Terms to help new collectors of pottery

When I started to buy and sell pottery, there were some terms that I picked up pretty fast that I use quite often.  These terms are pretty common and help describe the manufacturing process of the piece.  Here’s some of the terms:

Pinholes—these are faults in the surface of a ceramic body (or even the glaze) that resemble pin pricks.  These are not very big at all, and there is usually no other damage around them.  Air bubbles are the most common culprit that causes these.

Bloating—this is the permanent swelling of a ceramic piece during the firing in a kiln.  It’s caused by the expansion of gases like air not being able to escape out of the piece.

Iron oxide—this is a common oxide in glazes and some clays that generally gives the item a reddish color.

Biscuit pottery—this is also called Bisque pottery.  This is pottery that has been fired, but no glaze has been applied to the piece.

This is only a few of the terms out there.  What have you heard?

Furniture terms that could make you think they mean something else

Like pretty much every area in the vintage and collectible world, furniture has its own vocabulary.  There are even words and phrases out there that would make you think they mean something completely different.  Here’s a few of them:

Dovetail—this is a term in wood working that’s used to designate a method of joinery. This is used a lot to join corners of drawers and cabinets.  It’s a series of cuts to make a tenon or tongue that looks the shape of a dove’s tail that interlocks with alternating similar cuts piece of wood.

Vitrine—this is a French term for display or china cabinet.  This type of cabinet has large sections made out of glass so that you can show off the items stored inside.

Escutcheon—this is an ornament plate that surrounds a keyhole on a piece of furniture or a door.  These plates come in a wide variety of motifs.

This is only a tiny amount of what is out there.  What have you heard?

There are many different types of tables to consider decorating with

Dinner tables, coffee tables and even side tables can be seen in pretty much every house nowadays.  Did you know there are many, many different types of tables that you can decorate your house or apartment with?  Here’s a few for you to consider:

Flip-top table—This is a table that has two leaves, and the leaves are one on top of the other.

Pie-crust table—This is a small, round table having a top with its edge carved or molded in scallops. This type of table is common in 18th-century English furniture.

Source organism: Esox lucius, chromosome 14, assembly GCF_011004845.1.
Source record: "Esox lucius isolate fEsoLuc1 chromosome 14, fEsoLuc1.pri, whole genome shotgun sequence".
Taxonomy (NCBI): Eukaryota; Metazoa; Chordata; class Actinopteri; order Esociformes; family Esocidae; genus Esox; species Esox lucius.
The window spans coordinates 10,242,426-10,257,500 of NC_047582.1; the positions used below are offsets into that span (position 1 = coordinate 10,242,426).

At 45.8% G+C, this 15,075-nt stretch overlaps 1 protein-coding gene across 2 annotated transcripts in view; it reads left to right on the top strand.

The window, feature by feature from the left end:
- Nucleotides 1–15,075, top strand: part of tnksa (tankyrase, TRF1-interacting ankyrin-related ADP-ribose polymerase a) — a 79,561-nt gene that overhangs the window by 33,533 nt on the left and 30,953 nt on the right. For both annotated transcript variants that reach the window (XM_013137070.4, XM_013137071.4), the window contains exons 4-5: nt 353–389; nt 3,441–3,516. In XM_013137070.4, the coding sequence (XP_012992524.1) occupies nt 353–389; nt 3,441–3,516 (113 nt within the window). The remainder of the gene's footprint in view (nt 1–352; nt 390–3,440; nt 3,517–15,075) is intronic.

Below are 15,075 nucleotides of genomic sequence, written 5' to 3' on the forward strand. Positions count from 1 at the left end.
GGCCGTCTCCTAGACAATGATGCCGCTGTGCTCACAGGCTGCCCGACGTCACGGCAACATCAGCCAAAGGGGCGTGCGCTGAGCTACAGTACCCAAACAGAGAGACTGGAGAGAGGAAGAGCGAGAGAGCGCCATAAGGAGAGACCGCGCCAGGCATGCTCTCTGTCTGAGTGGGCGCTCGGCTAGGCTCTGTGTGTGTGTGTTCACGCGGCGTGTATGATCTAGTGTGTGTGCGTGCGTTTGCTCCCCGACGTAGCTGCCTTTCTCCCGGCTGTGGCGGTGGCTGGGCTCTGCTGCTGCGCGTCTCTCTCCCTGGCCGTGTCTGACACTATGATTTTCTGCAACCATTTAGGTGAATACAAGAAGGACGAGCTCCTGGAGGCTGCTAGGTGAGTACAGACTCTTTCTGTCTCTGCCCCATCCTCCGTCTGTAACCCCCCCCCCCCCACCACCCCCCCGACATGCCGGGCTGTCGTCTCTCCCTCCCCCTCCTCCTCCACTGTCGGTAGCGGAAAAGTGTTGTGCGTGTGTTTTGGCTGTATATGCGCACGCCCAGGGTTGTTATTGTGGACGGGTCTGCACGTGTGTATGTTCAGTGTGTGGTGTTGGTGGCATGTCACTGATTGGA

Gate-leg table—A gate-leg table is a type of table that was first introduced in England in the 16th century. The table top has a fixed section and one or two hinged leaves on the sides.  This type of table also has two legs that swing out to hold the leaves up.  When the leaves are not in use, the legs fold in and the leaves fold down below the fixed section and hang vertically.

This is just a small sampling of what’s out there.  What kinds of tables have you run across or have used?

Antique furniture parts and pieces

There are many different parts and pieces of furniture, and it can get confusing (especially when you first start to buy and sell it).  Here are some parts and pieces of what I have run across over the years:

Cabriole—This is a double-curved form used in legs (and even feet). The upper portion of the leg curves outward while the lower part curves inward.  This makes an S shape on the legs and is very distinctive.

Bombé—This is a French term for the outwardly curving shape of a piece of furniture.  The most thought of form is that of a chest.

Armoire—This is a clothes cupboard, and this can be a pretty sizable piece of furniture.  In most cases, an Armoire is a type of wardrobe.

Marquetry—This is a decorative technique in which different woods are inlaid into the body of a piece to create an image.  Flowers are a common motif; other images are used though.  Most of the time the inlay work is done with various woods—other materials like mother-of-pearl, ivory, and even tortoiseshell, have been used.

What types of parts and pieces terms have you run across?

What are some parts of a Ceramic piece?

When it comes to a ceramic piece, you can hear some pretty interesting vocabulary words that describe what it’s made of.  Here are some of the words that I have heard over the years:

Bisque – this is clay that has been fired once, and it is an unglazed piece.

Terra Cotta – it is a brownish-orange earthenware clay body.  It’s commonly used for ceramic sculpture or even architectural ornament.  It’s an Italian word that means “baked earth”.

High Relief—it’s a strongly raised or even deeply carved pattern.  This style of carving can get pretty detailed.

There are a lot of words that you will hear that describe what a ceramic piece is made of, or even a specific part of an item.  What kinds of words have you heard?

A small slice of the different types of glass on the market